Since its landmark 2008 decision in District of Columbia v. Heller, the Supreme Court has largely left it to lower courts to decide how far the government can go in regulating firearms.
Those limits are now being debated again in a challenge to a state law that has nothing to do with guns. Massachusetts, one of four states that ban Tasers and stun guns for civilian use, has become a new battleground in the fight over the meaning of the Second Amendment.
Lyn Bates spent years training herself in firearms and self-defense techniques, and helped start a group that teaches other women to do the same. But because of the ban on stun guns, she says she’s forced to choose between using lethal weapons or using nothing at all.
When she first heard about the ban, Bates recalled thinking that it was “bad law that made it harder for women in Massachusetts to be safe.”
“It never occurred to me that that law might be unconstitutional.”
Bates and two other plaintiffs, represented by a public interest law firm in Washington, D.C., are challenging the Massachusetts ban as unconstitutional. On the other side, Massachusetts Attorney General Maura Healey is defending the state’s power to prohibit the weapons for the sake of public safety.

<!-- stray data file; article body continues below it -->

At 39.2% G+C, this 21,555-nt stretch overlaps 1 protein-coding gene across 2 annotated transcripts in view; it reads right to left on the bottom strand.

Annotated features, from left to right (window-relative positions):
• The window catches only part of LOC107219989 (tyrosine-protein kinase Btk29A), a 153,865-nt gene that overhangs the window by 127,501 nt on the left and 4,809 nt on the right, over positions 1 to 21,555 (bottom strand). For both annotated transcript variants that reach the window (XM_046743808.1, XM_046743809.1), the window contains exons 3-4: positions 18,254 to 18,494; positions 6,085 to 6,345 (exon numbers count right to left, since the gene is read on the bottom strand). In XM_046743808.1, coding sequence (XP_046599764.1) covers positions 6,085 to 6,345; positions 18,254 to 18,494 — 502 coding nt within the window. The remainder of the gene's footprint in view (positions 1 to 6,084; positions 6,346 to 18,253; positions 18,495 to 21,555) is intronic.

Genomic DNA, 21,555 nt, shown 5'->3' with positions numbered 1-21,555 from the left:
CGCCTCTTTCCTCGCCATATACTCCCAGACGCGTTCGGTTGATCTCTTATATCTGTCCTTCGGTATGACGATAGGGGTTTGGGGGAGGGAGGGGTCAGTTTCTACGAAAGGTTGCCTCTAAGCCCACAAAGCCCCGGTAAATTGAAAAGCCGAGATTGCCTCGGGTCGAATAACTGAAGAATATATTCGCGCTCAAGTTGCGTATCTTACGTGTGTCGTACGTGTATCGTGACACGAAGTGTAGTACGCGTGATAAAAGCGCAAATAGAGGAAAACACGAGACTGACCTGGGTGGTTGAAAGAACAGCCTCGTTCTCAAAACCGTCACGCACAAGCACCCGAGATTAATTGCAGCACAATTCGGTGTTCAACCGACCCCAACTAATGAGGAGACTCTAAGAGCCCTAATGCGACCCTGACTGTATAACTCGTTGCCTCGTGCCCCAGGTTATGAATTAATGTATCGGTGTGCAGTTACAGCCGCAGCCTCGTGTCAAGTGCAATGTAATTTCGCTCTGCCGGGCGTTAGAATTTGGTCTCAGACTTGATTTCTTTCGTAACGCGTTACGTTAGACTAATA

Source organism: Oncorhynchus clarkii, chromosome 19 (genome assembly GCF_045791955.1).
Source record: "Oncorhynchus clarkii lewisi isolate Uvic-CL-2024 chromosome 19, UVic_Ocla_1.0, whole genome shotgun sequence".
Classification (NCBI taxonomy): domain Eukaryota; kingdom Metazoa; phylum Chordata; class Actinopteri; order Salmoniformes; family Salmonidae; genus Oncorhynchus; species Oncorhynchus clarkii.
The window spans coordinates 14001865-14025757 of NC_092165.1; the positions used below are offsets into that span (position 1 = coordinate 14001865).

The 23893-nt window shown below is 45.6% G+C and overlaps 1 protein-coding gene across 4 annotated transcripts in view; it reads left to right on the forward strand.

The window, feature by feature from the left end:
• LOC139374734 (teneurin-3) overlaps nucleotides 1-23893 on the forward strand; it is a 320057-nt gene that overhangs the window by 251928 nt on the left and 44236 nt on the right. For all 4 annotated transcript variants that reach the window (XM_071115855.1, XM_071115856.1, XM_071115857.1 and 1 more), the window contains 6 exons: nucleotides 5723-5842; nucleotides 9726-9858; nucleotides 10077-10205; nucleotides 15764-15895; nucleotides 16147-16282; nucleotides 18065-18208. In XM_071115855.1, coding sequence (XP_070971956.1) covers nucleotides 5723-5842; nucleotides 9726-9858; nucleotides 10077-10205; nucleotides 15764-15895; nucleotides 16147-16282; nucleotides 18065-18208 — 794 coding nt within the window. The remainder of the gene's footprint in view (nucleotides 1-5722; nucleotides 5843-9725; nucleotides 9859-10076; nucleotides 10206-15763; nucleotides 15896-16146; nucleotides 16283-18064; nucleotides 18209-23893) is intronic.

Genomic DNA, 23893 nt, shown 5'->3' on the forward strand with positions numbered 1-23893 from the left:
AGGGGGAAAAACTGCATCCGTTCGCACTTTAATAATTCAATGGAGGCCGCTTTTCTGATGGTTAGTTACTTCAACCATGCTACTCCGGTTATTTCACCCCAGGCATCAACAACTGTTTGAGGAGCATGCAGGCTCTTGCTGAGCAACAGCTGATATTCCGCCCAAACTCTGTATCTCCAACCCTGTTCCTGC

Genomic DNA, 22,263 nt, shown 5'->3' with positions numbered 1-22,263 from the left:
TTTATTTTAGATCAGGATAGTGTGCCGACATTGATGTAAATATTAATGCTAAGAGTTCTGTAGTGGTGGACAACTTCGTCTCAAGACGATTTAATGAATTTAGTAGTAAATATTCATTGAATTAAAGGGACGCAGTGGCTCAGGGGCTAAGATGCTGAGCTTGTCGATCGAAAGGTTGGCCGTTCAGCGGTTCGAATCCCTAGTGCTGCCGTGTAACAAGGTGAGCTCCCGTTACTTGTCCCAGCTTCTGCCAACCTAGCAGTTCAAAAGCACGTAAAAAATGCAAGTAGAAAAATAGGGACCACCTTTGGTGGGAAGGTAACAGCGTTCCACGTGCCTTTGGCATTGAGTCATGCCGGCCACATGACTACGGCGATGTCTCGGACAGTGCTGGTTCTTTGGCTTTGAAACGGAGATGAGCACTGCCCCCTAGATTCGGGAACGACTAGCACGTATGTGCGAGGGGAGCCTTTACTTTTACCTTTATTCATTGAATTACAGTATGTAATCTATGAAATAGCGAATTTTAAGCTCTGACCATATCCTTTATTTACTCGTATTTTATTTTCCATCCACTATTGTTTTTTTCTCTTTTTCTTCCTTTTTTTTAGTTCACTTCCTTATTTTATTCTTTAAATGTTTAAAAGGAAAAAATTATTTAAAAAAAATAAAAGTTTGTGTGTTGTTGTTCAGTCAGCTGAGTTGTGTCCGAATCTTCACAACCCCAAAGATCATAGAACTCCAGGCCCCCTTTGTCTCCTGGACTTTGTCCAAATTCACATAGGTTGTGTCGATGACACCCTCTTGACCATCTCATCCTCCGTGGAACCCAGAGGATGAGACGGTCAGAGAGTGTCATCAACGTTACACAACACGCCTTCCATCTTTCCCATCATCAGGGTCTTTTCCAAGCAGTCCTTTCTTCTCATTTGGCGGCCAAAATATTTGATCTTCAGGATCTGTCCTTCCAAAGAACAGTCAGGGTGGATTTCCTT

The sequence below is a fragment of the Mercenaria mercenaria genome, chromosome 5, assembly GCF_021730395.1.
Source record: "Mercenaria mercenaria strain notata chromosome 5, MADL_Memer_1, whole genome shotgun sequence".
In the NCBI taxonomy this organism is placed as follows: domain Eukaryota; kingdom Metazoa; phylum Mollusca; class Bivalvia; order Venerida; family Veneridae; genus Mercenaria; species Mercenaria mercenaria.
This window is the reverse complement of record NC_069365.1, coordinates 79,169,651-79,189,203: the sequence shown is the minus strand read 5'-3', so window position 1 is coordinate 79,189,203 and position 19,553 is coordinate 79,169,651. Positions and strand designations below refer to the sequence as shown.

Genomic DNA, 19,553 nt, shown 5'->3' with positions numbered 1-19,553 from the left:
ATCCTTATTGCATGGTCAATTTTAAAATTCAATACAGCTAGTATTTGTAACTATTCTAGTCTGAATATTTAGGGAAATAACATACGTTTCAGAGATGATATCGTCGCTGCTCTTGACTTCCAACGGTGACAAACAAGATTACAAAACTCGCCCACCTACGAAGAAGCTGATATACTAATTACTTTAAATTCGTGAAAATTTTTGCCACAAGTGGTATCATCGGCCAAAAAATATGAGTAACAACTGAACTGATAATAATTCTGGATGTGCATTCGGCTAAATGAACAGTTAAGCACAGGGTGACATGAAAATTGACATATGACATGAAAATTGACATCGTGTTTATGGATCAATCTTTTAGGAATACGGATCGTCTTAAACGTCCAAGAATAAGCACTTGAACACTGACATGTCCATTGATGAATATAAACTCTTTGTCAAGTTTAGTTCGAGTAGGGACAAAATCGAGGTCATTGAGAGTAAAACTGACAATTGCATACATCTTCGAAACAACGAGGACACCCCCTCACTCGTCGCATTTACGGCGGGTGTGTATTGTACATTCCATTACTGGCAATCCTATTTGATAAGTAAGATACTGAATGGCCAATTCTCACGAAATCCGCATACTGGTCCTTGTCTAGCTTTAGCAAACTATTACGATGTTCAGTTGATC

The case, Martel v. Healey, is now in U.S. District Court, awaiting a judge’s decision on summary judgment.
Less than a year ago, the same Massachusetts law was challenged by Jaime Caetano, a woman who was convicted under the ban after police found a stun gun in her purse.
Caetano’s case ultimately made it to the Supreme Court, which ruled that the state court’s rationale in upholding her conviction was improper and vacated the conviction.
But the court did not directly address whether the ban itself was unconstitutional.
Now, Bates and her co-plaintiffs are challenging the law head-on.
Their argument is that stun guns are neither dangerous nor unusual, a key standard under the Heller ruling, in which the Supreme Court recognized for the first time an individual right to bear arms.
Attorney General Healey insists that the weapons are both dangerous and unusual, and without any direct precedent in the colonial era. And even if they were protected under the Heller precedent, the state argues that it has a legitimate interest in banning them to protect the public.
“While they are less lethal than firearms, they can nevertheless be deadly,” the Attorney General argued in her brief.